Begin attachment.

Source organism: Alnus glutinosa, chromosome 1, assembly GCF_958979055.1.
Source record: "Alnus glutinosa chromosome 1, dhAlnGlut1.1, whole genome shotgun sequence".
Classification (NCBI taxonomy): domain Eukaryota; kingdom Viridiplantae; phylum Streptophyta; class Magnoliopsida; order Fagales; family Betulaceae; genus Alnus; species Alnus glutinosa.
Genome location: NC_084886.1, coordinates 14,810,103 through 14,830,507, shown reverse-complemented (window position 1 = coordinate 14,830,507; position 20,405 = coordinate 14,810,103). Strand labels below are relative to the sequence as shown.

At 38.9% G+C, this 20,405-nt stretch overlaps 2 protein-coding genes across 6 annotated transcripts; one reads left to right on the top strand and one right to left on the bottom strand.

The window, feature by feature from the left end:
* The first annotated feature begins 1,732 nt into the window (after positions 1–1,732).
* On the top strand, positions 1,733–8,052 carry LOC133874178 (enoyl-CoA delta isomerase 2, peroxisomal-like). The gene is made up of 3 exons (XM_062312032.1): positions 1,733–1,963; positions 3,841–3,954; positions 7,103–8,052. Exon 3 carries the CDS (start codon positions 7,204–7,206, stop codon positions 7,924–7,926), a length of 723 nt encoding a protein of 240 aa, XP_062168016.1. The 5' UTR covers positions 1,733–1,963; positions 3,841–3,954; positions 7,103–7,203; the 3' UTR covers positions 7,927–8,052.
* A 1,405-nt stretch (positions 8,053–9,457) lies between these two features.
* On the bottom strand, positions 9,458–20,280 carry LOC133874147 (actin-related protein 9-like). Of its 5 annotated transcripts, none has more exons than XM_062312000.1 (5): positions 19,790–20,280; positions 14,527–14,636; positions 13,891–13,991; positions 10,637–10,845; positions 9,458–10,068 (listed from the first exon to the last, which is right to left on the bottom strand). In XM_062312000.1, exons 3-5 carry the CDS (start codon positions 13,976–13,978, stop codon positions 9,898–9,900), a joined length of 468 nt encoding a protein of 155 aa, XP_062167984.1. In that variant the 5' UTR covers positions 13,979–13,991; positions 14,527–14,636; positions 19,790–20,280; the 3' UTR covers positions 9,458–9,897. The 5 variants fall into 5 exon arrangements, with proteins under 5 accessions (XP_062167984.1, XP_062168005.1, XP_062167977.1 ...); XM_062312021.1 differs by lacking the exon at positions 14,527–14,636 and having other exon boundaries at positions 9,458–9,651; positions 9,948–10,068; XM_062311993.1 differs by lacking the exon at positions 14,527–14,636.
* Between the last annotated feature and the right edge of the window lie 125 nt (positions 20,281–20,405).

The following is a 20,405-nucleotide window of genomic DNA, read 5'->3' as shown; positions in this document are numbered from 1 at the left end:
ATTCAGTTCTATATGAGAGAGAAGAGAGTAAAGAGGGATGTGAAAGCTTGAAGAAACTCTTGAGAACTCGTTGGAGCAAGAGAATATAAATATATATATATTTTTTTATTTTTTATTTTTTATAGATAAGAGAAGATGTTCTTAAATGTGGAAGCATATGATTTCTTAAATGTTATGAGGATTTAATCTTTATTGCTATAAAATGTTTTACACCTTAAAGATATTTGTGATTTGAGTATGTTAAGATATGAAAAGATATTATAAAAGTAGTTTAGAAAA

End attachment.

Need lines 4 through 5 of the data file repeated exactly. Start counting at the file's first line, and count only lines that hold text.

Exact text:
Genome location: NC_084886.1, coordinates 14,810,103 through 14,830,507, shown reverse-complemented (window position 1 = coordinate 14,830,507; position 20,405 = coordinate 14,810,103). Strand labels below are relative to the sequence as shown.

At 38.9% G+C, this 20,405-nt stretch overlaps 2 protein-coding genes across 6 annotated transcripts; one reads left to right on the top strand and one right to left on the bottom strand.